Apple Music raised the hackles of musicians–especially independent artists and those signed to independent labels–this week. That conflict highlights the brewing storm over the future of free music–that is, music that listeners don’t have to pay for directly to hear. As nearly all players struggle to make money from music, I argue that independent non-commercial radio–terrestrial and online–represent two bright spots for musicians and listeners alike.
Apple stepped in it when the company decided that it would not pay royalties for any music streamed during a user’s three-month free trial of the new Apple Music service. In essence, it seemed like Apple was saying, “if we don’t get paid, neither do you.”
That policy went down like a lead zeppelin, causing many independent labels to hold off on signing contracts to offer their music through Apple Music. Apple didn’t seem much moved until the Taylor Swift spoke up last weekend. She published an open letter explaining that she’ll keep her newest album off Apple Music and that she finds Apple’s decision not to pay up during the trials to be “shocking, disappointing, and completely unlike this historically progressive and generous company.”
She went on to say that she wasn’t withholding for her own sake, but for the new and young artists who “will not be paid for (their) success” or “thought that royalties from that would get them out of debt… Three months is a long time to go unpaid, and it is unfair to ask anyone to work for nothing.”
When the Billboard chart-topping winner of seven Grammys speaks, apparently Apple listens. Apple very quickly pulled an about-face late Sunday night, with Apple VP Eddy Cue tweeting that “Apple Music will pay for artist streaming, even during customer’s free trial period.” Following this several independent label groups announced they would be signing on to Apple Music, including Worldwide Independent Network and Beggars Group.
In a blog post Future of Music Coalition CEO Casey Rae praised Swift, giving her a “high-five.” He also observed that Apple doesn’t “even need music at this point, apart from the brand benefit. So it’s pretty significant that they decided to change their policy. This will likely have a ripple effect and may end up impacting how ‘free’ is perceived on other platforms.”
It’s been sixteen years since Napster debuted, introducing a generation of internet users to abundant free music, and nineteen years since the Telecommunication Act of 1996 lifted national radio ownership limits creating a rushing wave of consolidation followed by a crushing of weight of debt on top of the country’s largest station owners. These two factors radically changed the relationship between artists, radio and listeners, taking us to where we are today.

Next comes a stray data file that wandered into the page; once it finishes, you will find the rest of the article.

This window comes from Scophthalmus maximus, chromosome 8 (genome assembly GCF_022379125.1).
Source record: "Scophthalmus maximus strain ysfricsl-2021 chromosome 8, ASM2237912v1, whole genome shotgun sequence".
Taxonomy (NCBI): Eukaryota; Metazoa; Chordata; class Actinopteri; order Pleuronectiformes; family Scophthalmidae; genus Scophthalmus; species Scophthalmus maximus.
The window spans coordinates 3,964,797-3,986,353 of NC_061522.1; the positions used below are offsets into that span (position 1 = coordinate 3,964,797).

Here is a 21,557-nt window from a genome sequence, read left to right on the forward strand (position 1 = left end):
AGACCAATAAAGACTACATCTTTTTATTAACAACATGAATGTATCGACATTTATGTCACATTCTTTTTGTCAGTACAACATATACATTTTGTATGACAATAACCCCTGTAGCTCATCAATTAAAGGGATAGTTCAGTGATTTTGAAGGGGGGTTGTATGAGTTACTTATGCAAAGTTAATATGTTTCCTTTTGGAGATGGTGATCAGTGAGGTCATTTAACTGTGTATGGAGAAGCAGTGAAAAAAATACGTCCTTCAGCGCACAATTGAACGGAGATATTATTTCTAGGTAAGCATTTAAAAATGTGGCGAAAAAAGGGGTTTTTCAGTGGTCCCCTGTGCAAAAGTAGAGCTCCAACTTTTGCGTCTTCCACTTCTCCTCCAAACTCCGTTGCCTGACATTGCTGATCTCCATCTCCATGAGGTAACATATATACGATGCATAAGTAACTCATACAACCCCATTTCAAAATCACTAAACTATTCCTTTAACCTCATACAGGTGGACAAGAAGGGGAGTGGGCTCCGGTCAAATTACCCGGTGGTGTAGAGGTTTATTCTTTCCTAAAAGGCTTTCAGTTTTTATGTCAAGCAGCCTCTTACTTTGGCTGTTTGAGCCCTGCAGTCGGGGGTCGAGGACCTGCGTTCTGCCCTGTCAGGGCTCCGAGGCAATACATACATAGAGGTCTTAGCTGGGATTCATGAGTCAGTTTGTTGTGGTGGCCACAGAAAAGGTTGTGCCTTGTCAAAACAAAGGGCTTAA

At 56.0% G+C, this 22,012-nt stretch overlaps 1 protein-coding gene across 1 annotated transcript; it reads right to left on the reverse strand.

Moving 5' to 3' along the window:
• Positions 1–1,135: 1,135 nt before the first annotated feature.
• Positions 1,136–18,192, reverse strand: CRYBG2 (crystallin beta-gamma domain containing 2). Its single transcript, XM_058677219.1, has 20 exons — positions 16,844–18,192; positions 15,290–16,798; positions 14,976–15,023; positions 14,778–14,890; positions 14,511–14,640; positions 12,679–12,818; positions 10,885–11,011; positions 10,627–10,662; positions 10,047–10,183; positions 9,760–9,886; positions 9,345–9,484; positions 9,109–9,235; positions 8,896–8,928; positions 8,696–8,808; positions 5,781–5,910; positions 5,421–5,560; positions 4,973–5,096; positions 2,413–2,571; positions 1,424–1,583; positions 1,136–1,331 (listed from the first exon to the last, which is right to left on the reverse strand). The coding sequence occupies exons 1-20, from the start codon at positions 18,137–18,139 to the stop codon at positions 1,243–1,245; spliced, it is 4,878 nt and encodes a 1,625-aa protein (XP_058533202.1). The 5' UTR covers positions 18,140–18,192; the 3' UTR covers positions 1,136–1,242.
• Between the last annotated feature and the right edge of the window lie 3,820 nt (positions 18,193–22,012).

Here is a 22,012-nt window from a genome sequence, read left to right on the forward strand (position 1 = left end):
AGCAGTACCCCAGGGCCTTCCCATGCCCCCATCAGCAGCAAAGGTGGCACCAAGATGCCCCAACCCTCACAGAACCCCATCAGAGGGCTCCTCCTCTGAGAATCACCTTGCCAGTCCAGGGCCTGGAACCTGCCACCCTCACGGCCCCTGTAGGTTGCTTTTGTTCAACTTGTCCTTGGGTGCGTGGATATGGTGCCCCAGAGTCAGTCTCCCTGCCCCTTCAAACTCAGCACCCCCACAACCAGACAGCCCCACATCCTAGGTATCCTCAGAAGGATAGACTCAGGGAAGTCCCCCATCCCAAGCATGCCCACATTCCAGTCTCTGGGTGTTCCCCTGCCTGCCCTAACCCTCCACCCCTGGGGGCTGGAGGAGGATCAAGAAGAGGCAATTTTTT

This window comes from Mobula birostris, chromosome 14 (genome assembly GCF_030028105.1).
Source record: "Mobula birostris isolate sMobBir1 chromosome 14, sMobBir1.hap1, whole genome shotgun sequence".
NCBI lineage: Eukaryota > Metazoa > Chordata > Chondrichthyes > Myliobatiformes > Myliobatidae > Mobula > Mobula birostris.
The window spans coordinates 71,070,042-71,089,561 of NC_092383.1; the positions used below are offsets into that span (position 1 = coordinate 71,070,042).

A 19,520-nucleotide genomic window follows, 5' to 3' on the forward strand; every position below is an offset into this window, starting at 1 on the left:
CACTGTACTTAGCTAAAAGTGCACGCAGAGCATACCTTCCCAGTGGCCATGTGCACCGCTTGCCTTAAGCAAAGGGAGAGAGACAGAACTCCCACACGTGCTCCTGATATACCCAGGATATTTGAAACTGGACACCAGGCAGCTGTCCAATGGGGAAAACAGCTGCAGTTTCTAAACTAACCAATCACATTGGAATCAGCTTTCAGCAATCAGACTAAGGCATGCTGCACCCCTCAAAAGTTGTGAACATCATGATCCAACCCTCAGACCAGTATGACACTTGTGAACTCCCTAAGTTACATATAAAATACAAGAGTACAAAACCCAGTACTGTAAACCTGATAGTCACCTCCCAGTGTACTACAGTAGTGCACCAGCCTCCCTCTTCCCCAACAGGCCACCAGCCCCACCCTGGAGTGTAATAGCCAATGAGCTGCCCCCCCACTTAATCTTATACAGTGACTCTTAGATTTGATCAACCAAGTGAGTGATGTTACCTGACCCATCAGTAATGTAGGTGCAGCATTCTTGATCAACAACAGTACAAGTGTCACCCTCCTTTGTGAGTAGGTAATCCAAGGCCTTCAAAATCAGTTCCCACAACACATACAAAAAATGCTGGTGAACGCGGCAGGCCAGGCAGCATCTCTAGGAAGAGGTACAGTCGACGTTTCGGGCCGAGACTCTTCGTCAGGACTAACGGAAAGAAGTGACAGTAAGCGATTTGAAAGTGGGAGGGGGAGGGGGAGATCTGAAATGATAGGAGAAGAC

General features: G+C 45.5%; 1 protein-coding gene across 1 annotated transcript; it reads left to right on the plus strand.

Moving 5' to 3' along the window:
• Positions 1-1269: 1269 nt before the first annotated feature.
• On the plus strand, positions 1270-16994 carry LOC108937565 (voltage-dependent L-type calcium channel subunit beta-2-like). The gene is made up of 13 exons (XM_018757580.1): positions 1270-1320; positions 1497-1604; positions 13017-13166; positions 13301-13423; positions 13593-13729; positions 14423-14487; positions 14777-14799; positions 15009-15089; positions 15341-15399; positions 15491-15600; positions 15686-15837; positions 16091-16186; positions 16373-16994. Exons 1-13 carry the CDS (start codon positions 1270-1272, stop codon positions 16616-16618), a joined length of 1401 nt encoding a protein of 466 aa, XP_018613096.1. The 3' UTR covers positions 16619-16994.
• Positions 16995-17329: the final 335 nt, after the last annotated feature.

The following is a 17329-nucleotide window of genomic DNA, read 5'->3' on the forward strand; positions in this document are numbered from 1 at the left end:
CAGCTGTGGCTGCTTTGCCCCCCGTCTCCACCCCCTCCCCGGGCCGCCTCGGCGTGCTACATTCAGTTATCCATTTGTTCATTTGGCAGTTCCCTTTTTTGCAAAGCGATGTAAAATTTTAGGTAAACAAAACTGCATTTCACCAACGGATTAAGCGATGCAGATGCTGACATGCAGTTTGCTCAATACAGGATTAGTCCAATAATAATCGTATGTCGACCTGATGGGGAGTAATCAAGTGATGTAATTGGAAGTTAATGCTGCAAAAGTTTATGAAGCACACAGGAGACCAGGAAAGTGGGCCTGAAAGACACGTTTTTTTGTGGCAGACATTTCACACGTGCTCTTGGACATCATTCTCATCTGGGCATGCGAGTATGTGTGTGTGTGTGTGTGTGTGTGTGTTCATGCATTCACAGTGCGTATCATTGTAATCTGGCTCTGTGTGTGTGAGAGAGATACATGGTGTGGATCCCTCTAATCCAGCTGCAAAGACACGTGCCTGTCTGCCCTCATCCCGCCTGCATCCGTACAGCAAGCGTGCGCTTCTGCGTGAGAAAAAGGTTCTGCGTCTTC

The only thing that seems clear is that the present proliferation of free music is unsustainable. In the end I’d guess that listeners are going to have to start paying more in subscription fees to hear the music they choose, or tolerate even more ads and interruptions on nearly every non-subscription tier or platform, from Spotify and YouTube to Pandora and commercial radio.
Non-commercial broadcast radio and independent internet stations may be two shelters in this storm. One reason is that these services tend to play a much wider variety of music than their commercial brethren, offering tremendously more exposure and promotion to artists in exchange for their broadcasts.
Another reason is that non-commercial and independent stations also tend to have closer relationships with listeners. These relationships are financial, relying upon listener donations for funding, but without profiting at the expense of artists. The relationship building also carries over to the artists played on stations, who have a chance to build stronger rapport with audiences and new fans.
The Free Music Archive–which we featured on the podcast–is one example of such collaboration, with indie stations and artists coming together to curate great music. Another is KEXP’s recently announced “Under the Needle” series of in-studio performances to be syndicated to non-commercial stations. There are also creative opportunities for artists and stations to cooperate and share revenue with the sale of music, merchandise and concert tickets via their websites, or through offering premium gifts to donors.
This was basic thrust of the “immodest proposal” I published eighteen months ago, suggesting indie artists and stations band together more formally. Though such efforts are still small in scope, the examples I give show that the potential is real.
Listeners benefit because they get to hear often-expertly curated music created by passionate artists. And, perhaps they have access to extra content like live performances, interviews and artist DJ sets, frequently alongside tickets to concerts, festivals and other events. Ideally, listeners forge a relationship with their favorite stations, the DJs and the musicians that encourages them to support the people who provide them with so much great culture and entertainment.
Will every listener buy concert tickets, tell friends about new bands or donate to station pledge drives? No. But the rise in crowdfunding and other fan-supported ventures indicate there’s a good shot that enough listeners will put their money where their ears are.
I’m not arguing that the indie artist – indie station nexus will create stars with popularity and sales equivalent to Taylor Swift. Rather, this is a promising path for a wide middle class of artists and stations that can together achieve sustainability rather than have to gamble with debt and insolvency for the chance to become superstars.
Now is the time for stations to be sure artists know what they can offer, and then also be sure listeners are able to tune in, whenever and wherever they are. That second aspect, of course, is a whole other argument for another day.